The Americans and British have consistently accused Iran of responsibility for the roadside bombs that have targeted coalition troops inside Iraq.
The Iranian government has denied the accusations and in turn accuses America of fomenting trouble in Iran.
Beyond the mud-slinging, the two countries are clearly engaged in a proxy war, with the nuclear ambitions of a newly assertive Iran under its hardline President part of the equation.
The message from the Iranian President, Mahmoud Ahmadinejad, did not fall on deaf ears when he said his country was ready to "fill the power vacuum" in Iraq. The US ambassador to Iraq, Ryan Crocker, voiced US concerns by referring to Mr Ahmadinejad's taunt in his testimony to a Congressional panel on Monday, warning that if Iraq fell into chaos: "Iran would be a winner in this scenario, consolidating its influence over Iraqi resources and possibly territory."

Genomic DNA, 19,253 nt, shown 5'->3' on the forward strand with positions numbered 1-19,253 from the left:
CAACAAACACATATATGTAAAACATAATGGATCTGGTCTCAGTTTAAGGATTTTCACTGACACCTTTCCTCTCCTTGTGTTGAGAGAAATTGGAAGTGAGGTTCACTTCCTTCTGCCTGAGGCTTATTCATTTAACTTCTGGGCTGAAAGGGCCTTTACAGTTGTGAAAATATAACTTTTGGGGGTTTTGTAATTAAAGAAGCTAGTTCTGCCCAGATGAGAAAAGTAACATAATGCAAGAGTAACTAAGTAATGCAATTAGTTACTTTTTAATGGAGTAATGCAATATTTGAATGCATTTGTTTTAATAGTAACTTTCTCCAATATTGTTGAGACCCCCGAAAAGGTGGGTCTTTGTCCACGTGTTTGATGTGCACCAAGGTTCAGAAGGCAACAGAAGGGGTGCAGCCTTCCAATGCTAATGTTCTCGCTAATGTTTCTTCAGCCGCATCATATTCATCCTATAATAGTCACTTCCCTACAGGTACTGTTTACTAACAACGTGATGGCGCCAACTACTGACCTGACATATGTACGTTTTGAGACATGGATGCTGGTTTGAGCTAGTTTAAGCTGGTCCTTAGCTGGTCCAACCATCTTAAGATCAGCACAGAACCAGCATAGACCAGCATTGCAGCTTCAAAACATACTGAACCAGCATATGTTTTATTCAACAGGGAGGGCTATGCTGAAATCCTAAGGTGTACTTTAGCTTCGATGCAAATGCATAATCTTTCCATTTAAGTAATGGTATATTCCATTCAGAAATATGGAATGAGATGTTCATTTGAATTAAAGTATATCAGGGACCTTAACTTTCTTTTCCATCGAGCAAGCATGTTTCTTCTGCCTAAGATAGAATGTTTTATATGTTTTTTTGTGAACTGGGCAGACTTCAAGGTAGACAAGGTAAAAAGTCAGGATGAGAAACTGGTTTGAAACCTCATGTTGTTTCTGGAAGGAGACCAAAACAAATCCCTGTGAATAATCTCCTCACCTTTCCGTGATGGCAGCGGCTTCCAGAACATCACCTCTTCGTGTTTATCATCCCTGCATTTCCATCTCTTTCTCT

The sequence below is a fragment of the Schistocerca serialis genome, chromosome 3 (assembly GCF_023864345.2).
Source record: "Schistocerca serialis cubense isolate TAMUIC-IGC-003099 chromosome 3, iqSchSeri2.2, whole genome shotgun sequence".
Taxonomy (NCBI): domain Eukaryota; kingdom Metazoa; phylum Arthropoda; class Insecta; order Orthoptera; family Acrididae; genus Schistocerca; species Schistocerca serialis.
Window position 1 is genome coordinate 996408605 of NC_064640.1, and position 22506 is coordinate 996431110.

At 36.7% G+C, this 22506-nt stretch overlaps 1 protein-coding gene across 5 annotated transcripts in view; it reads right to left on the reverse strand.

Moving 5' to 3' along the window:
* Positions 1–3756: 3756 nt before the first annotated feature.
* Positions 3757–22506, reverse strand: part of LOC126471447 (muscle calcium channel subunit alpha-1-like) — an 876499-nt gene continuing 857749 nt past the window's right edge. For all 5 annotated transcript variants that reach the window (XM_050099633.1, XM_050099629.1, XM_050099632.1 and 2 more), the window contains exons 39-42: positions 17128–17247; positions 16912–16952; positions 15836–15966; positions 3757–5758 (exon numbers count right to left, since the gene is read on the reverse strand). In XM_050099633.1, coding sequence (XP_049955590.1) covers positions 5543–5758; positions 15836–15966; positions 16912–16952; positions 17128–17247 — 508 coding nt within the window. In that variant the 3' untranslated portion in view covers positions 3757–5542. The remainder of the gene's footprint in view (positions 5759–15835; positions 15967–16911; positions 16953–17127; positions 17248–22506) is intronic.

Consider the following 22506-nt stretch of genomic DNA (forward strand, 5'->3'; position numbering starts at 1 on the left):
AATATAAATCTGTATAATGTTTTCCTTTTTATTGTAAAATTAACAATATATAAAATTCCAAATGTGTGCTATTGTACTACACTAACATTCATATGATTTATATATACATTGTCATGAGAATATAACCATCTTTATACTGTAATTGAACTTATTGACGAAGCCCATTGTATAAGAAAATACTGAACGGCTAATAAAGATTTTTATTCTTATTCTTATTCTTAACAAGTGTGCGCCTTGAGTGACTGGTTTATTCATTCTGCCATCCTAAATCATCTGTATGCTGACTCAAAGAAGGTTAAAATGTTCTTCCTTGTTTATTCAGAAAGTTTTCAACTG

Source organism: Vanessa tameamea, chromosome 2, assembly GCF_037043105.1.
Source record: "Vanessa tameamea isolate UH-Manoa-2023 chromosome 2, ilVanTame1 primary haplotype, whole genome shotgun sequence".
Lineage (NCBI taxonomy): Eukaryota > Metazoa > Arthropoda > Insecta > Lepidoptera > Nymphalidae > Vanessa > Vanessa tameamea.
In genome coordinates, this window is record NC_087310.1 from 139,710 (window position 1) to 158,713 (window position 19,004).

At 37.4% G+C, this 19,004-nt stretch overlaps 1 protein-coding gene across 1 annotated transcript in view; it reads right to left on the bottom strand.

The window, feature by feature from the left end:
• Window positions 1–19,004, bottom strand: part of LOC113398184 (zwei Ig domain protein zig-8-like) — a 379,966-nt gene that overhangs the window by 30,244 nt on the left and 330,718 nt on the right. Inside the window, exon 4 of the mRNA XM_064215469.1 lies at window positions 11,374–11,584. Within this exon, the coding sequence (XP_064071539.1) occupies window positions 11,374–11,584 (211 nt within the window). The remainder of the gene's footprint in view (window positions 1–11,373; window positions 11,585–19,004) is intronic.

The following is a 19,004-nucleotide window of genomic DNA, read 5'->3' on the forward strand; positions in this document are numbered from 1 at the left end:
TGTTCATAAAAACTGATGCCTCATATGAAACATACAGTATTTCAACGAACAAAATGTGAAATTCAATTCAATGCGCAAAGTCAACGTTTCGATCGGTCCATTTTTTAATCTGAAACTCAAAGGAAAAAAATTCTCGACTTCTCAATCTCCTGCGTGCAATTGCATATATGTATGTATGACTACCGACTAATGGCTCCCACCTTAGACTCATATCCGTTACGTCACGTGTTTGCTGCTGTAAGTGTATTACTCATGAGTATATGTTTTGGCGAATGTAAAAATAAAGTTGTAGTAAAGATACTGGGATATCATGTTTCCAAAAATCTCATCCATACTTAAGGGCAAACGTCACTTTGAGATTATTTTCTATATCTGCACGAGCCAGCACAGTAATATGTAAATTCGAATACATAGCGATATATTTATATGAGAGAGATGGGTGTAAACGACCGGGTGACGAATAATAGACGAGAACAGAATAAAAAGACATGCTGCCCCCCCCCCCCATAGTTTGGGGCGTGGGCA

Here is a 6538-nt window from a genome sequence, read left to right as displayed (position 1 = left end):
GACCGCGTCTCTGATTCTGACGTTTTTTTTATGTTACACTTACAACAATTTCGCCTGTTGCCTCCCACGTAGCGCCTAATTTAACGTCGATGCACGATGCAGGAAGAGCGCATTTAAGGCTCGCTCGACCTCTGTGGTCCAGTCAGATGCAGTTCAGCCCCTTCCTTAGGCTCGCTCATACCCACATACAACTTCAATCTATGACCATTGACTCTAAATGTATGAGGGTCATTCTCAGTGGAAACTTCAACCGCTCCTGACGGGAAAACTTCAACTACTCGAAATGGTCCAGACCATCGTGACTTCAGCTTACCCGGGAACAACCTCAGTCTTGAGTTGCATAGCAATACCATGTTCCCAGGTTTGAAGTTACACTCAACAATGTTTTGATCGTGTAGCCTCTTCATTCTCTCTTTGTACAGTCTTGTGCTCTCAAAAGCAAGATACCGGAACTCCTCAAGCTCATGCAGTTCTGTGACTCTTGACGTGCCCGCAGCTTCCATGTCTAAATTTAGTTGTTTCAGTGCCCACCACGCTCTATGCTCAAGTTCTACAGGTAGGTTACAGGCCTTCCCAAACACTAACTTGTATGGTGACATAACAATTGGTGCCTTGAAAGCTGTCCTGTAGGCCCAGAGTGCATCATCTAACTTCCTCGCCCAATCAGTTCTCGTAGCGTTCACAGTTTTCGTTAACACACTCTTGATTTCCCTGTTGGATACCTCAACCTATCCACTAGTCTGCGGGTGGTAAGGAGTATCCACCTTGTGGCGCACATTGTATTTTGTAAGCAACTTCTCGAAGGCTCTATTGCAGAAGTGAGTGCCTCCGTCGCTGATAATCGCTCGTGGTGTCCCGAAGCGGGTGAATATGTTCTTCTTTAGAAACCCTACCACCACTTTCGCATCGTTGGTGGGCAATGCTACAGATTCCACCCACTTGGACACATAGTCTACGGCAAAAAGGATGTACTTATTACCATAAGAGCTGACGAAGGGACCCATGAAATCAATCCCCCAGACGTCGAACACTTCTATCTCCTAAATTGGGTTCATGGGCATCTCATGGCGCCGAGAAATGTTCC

Expect the next round in the proxy war at the end of the month, when world leaders head for the UN general sssembly.